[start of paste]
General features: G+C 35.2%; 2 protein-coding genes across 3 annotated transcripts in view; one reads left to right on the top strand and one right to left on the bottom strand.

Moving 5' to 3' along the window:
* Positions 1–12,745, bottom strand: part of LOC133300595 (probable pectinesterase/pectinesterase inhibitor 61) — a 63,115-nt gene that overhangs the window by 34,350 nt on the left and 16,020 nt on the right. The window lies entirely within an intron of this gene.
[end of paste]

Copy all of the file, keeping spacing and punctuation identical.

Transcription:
General features: G+C 35.2%; 2 protein-coding genes across 3 annotated transcripts in view; one reads left to right on the top strand and one right to left on the bottom strand.

Moving 5' to 3' along the window:
* Positions 1–12,745, bottom strand: part of LOC133300595 (probable pectinesterase/pectinesterase inhibitor 61) — a 63,115-nt gene that overhangs the window by 34,350 nt on the left and 16,020 nt on the right. The window lies entirely within an intron of this gene.